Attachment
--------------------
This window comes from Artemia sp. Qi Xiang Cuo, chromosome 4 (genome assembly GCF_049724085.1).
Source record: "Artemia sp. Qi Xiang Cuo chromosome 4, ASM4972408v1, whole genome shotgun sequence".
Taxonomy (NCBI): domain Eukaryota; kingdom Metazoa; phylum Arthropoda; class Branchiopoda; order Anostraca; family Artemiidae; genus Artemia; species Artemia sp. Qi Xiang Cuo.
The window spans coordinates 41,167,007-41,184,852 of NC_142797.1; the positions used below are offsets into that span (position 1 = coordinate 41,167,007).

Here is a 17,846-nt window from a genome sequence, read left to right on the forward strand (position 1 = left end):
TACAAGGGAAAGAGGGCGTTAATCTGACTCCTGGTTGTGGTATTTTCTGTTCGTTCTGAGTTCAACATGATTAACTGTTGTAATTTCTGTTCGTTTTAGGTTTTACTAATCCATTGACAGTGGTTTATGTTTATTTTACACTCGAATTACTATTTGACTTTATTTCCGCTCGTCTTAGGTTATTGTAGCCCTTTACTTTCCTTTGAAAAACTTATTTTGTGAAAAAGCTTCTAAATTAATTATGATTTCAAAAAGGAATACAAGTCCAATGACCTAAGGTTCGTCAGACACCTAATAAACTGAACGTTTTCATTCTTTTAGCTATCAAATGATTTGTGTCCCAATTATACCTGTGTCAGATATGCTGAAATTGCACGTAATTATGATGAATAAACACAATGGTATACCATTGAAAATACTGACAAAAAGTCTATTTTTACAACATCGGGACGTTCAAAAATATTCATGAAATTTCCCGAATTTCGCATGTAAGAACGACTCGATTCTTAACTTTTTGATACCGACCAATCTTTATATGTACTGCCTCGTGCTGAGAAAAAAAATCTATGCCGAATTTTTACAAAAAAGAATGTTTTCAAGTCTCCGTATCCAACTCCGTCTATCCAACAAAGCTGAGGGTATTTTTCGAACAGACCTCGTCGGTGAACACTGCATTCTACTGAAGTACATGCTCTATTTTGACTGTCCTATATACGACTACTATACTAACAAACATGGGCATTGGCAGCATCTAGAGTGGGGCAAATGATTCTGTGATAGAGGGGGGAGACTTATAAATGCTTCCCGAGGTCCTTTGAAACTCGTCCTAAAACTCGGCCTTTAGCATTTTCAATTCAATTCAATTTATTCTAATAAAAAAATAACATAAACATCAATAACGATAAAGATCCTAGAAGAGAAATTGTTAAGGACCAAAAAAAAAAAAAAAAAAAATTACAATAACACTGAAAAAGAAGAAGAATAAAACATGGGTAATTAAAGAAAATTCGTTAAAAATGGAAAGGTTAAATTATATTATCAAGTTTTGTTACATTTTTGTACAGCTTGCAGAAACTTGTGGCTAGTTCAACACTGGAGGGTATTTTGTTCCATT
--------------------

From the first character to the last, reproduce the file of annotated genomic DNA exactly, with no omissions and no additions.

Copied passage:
This window comes from Artemia sp. Qi Xiang Cuo, chromosome 4 (genome assembly GCF_049724085.1).
Source record: "Artemia sp. Qi Xiang Cuo chromosome 4, ASM4972408v1, whole genome shotgun sequence".
Taxonomy (NCBI): domain Eukaryota; kingdom Metazoa; phylum Arthropoda; class Branchiopoda; order Anostraca; family Artemiidae; genus Artemia; species Artemia sp. Qi Xiang Cuo.
The window spans coordinates 41,167,007-41,184,852 of NC_142797.1; the positions used below are offsets into that span (position 1 = coordinate 41,167,007).

Here is a 17,846-nt window from a genome sequence, read left to right on the forward strand (position 1 = left end):
TACAAGGGAAAGAGGGCGTTAATCTGACTCCTGGTTGTGGTATTTTCTGTTCGTTCTGAGTTCAACATGATTAACTGTTGTAATTTCTGTTCGTTTTAGGTTTTACTAATCCATTGACAGTGGTTTATGTTTATTTTACACTCGAATTACTATTTGACTTTATTTCCGCTCGTCTTAGGTTATTGTAGCCCTTTACTTTCCTTTGAAAAACTTATTTTGTGAAAAAGCTTCTAAATTAATTATGATTTCAAAAAGGAATACAAGTCCAATGACCTAAGGTTCGTCAGACACCTAATAAACTGAACGTTTTCATTCTTTTAGCTATCAAATGATTTGTGTCCCAATTATACCTGTGTCAGATATGCTGAAATTGCACGTAATTATGATGAATAAACACAATGGTATACCATTGAAAATACTGACAAAAAGTCTATTTTTACAACATCGGGACGTTCAAAAATATTCATGAAATTTCCCGAATTTCGCATGTAAGAACGACTCGATTCTTAACTTTTTGATACCGACCAATCTTTATATGTACTGCCTCGTGCTGAGAAAAAAAATCTATGCCGAATTTTTACAAAAAAGAATGTTTTCAAGTCTCCGTATCCAACTCCGTCTATCCAACAAAGCTGAGGGTATTTTTCGAACAGACCTCGTCGGTGAACACTGCATTCTACTGAAGTACATGCTCTATTTTGACTGTCCTATATACGACTACTATACTAACAAACATGGGCATTGGCAGCATCTAGAGTGGGGCAAATGATTCTGTGATAGAGGGGGGAGACTTATAAATGCTTCCCGAGGTCCTTTGAAACTCGTCCTAAAACTCGGCCTTTAGCATTTTCAATTCAATTCAATTTATTCTAATAAAAAAATAACATAAACATCAATAACGATAAAGATCCTAGAAGAGAAATTGTTAAGGACCAAAAAAAAAAAAAAAAAAAATTACAATAACACTGAAAAAGAAGAAGAATAAAACATGGGTAATTAAAGAAAATTCGTTAAAAATGGAAAGGTTAAATTATATTATCAAGTTTTGTTACATTTTTGTACAGCTTGCAGAAACTTGTGGCTAGTTCAACACTGGAGGGTATTTTGTTCCATT